If you have specific allergies or beliefs that affect the foods you eat, it can be hard to adjust to college dining. Luckily, Binghamton University provides a variety of ways to satisfy your dietary needs.
1. Gluten-free diets
Sara Valentino, a sophomore double-majoring in biology and Spanish, found out over a year ago that she has a gluten intolerance, which means she can’t eat wheat, barley or anything malted.
“It affects my everyday life a lot because I can’t eat what people usually just snack on, and if I do eat it, I get really sick and tired, so it kind of kills my day and makes me be really aware of what I eat,” she said.
Still, according to Valentino, “eating on campus isn’t very difficult.”
Valentino simply calls the dining hall 20 minutes ahead of time and the staff prepares her a special, gluten-free meal.
“For the most part, Binghamton does a fairly good job with helping me find choices for foods, but a lot of the time the dining hall just gives me the same stuff over and over again, so I get bored,” she said. “But for the most part they made it a lot easier than I thought it would be.”
Even though you can get gluten-free meals at any dining hall, you can only call one dining hall to prepare your meal. So if your friends decide to go somewhere else, you’re stuck.
2. Lactose intolerance
Gabriella Scull, a junior double-majoring in human development and English, is lactose-intolerant, so she can’t eat any dairy-based food, including most pasta dishes, yogurt, grilled cheese and ice cream.
“It’s difficult to be lactose intolerant eating on campus because a lot of the best food that they make in the dining hall contains dairy,” Scull said. “And I have to take Lactaid pills frequently with meals.”
Scull now lives off campus in University Plaza and finds it much easier to cater to her dietary needs.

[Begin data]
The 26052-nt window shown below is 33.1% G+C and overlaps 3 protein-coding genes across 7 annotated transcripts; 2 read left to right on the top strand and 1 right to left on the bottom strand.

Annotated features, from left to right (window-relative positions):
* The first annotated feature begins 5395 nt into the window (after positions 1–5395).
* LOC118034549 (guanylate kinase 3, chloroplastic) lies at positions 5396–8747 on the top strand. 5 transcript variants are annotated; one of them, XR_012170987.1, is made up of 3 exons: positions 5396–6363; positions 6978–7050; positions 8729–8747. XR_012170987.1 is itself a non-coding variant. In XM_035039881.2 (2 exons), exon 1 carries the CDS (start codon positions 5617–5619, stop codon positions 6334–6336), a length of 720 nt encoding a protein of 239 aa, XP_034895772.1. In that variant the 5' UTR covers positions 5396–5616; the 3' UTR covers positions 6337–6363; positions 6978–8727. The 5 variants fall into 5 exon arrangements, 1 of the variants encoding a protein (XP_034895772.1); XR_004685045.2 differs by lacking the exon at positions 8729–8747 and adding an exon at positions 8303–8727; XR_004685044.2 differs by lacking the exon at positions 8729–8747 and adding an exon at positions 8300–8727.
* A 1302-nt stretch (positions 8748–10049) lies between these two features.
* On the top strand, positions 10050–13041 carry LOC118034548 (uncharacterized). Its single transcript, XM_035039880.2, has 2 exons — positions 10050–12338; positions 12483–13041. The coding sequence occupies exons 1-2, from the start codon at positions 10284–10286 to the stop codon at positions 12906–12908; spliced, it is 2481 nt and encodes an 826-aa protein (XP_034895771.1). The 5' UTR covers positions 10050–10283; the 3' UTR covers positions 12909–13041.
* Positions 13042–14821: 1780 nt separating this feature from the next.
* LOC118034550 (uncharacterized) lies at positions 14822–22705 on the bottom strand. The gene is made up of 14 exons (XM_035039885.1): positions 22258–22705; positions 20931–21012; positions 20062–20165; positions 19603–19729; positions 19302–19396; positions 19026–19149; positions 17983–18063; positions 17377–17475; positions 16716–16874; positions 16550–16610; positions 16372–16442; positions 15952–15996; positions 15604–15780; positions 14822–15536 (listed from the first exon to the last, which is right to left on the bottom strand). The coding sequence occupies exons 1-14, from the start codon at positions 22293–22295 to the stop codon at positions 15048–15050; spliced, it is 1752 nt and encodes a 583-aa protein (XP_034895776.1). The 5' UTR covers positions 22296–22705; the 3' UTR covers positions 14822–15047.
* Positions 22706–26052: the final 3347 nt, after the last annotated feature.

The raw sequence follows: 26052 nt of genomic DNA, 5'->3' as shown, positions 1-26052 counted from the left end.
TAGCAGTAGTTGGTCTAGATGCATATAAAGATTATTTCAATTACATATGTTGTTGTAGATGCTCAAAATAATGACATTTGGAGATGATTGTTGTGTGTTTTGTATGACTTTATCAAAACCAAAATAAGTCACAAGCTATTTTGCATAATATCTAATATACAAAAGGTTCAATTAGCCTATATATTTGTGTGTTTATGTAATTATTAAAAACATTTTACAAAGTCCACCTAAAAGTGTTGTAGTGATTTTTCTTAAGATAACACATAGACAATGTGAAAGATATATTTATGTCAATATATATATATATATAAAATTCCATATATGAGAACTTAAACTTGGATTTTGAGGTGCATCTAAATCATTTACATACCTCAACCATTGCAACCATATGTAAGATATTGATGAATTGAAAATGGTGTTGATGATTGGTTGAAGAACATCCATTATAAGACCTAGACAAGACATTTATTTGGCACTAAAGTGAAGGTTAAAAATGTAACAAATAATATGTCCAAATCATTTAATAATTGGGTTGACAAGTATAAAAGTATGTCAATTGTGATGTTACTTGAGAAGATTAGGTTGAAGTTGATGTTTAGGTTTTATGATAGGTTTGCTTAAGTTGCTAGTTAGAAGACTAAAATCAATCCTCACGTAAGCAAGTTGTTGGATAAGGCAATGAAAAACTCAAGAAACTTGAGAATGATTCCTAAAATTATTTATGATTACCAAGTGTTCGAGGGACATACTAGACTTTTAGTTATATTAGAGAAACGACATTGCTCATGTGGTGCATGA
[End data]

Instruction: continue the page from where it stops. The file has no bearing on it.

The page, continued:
“I know which brands have dairy-free options for people with lactose intolerance and I make my own food, so I know what is in the food that I am eating,” Scull said.
Scull did mention, however, that BU has recently offered a lot of soy milk options, such as the milk in the dining halls and at Jazzman’s.
3. Lifestyle choices
Aside from having an allergy that you can’t control, there are also food restrictions that result from personal choice.
Haley Schulman, a junior majoring in human development, has kept kosher since she was 3 years old. Keeping kosher consists of not eating pork products and shellfish, as well as not combining meat and dairy. Schulman only buys food with special packaging that says “kosher.”
“It’s definitely cool that they [BU] offer kosher food in the Kosher Korner, and I’m sure that’s great for people who live and eat exclusively on campus,” Schulman said.
Schulman now lives in Susquehanna Community and eats on campus less but finds it a bit more difficult to find kosher food off campus.
“It gets tough because there are not a ton of places around here where I can buy good kosher meat to cook on my own,” Schulman said. “I don’t eat as well here as I do at home, but I definitely get by.”
And while some choose to stay kosher, others prefer to stay animal-friendly in their diet.
Alana Brown-Goebeler, a senior majoring in biology, has been an ovo-lacto-pescetarian for six years. She does not eat meat, but still eats fish, eggs and dairy products.
“Being a vegetarian makes eating a bit difficult at times,” Brown-Goebeler said. “On campus, it was definitely hard to eat as a vegetarian because the options were limited, especially the healthier choices, and the healthier foods generally offered that weren’t just for vegetarians were more expensive.”
Brown-Goebeler lived on campus her first three years at BU but now lives off campus, where cooking her meals is much easier. Going out can be a challenge, though.
“A lot, if not all, fish items are expensive or the only vegetarian items are pastas, which I am not a huge fan of,” Brown-Goebeler said. “But most places these days have a variety of vegetarian options.”
BU tries to accommodate students’ meals to the best of its abilities — like the vegan station at the College-in-the-Woods Dining Hall and the kosher kitchen in the Chenango Champlain Collegiate Center — so try to find something that will satisfy you so you’re not stuck eating eggs every day.